1. Dispute Resolution

When disputes occur among investors, firms, and brokers, FINRA provides and oversees the largest securities-related dispute resolution forum in the country, which handles almost 100 percent of all securities-related arbitration and mediation.


Reporting to FINRA and the SEC is a complicated process that requires an experienced attorney. Financial crimes carry serious consequences which alter lives in many cases. Firms and individuals face thousands of dollars in fines, sanctions from FINRA, expulsion from the industry, and criminal prosecution by the SEC. If you suspect wrongdoing, it is in your best interest to report. Although you don’t have protection from FINRA, if you go through the correct channels, you can be protected by the SEC and may even receive compensation for preventing market fraud. Only experienced attorneys who have represented clients in these high-stakes scenarios can help you through these complexities. Without legal representation, you risk FINRA penalties and might even wind up with jail time if the SEC prosecutes.

Price Armstrong remains committed to protecting investors and whistleblowers as they hold wrongdoers accountable. The firm has extensive resources to represent whistleblowers in fraud cases through the FINRA arbitration process and state and federal courts. Our attorneys are aggressive litigators who specialize in high-stakes and high value cases and who will pursue the best outcome for your situation.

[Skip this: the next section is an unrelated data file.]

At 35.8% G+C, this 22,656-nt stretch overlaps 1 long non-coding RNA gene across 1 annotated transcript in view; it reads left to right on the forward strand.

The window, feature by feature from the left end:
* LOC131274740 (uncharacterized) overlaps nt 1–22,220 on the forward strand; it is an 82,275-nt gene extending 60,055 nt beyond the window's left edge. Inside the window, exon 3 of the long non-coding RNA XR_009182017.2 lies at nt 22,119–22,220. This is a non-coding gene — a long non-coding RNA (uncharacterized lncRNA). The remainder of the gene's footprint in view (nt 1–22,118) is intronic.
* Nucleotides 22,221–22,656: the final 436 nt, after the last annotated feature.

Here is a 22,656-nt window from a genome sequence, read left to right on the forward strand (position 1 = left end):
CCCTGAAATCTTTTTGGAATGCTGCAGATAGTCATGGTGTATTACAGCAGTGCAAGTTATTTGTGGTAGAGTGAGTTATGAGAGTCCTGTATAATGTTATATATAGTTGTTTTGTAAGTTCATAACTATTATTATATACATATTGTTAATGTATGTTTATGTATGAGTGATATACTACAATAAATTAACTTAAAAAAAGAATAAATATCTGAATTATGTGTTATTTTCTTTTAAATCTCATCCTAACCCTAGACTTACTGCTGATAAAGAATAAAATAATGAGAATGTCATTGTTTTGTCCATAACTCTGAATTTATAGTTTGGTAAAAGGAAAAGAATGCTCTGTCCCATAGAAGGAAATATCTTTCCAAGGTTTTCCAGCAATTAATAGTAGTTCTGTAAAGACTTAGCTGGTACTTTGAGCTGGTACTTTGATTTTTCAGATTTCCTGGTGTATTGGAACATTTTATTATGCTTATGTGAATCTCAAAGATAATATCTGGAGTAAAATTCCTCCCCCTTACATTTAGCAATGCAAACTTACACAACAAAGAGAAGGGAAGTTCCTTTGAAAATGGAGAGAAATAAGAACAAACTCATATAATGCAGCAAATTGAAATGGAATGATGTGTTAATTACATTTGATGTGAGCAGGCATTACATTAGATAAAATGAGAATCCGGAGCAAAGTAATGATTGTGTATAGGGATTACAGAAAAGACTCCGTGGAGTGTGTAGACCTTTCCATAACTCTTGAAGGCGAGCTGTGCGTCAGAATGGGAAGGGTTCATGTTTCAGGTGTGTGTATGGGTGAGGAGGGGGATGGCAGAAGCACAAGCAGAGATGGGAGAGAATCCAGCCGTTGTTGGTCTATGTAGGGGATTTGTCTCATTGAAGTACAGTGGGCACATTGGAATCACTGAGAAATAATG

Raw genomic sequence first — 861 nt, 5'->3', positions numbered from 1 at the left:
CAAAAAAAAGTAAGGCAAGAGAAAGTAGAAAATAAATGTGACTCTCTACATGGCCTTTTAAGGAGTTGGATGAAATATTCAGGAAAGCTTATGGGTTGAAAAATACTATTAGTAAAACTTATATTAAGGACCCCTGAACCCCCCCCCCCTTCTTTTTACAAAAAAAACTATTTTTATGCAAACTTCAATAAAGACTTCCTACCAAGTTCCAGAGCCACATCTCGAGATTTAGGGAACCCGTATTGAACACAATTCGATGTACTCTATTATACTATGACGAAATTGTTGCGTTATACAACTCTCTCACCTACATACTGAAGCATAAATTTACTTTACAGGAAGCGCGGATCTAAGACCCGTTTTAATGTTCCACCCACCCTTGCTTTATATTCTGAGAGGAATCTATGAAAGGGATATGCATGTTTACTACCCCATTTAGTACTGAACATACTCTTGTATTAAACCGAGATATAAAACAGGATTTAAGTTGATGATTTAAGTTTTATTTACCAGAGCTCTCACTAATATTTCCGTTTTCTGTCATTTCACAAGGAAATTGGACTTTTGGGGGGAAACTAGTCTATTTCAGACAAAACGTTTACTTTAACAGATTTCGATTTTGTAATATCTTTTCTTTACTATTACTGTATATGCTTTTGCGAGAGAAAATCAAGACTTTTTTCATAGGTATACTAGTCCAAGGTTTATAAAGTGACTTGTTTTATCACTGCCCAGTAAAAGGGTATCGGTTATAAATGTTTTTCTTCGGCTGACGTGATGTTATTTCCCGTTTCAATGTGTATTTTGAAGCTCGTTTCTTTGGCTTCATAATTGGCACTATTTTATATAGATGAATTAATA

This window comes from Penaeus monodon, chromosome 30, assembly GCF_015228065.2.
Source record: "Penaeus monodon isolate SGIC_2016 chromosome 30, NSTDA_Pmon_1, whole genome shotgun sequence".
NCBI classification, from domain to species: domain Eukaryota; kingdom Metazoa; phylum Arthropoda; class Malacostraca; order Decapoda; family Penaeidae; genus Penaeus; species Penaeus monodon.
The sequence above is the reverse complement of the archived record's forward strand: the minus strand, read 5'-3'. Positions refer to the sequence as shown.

If you suspect fraud, contact Price Armstrong at (205) 208-9588 for a free consultation to discuss the best path forward.

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What is the Dodd-Frank Act and how does it apply to me?

Dodd-Frank, short for the Dodd-Frank Wall Street Reform and Consumer Protection Act, is a large piece of financial reform legislation passed by the Obama Administration in response to the 2008 financial crisis. In terms of whistleblowing, a part of the Dodd-Frank expanded then current whistleblower protections granted under the Sarbanes-Oxley Act of 2002.  Under Dodd-Frank, whistleblowers can receive 10 to 30 percent of proceeds from a litigation settlement. Additionally, protected employees also include subsidiary and affiliate employees, who have 180 days to bring a claim against their employer after discovering a violation. If you report the violation to the SEC, you can be covered under Dodd-Frank. FINRA reporting does not provide protection or payment.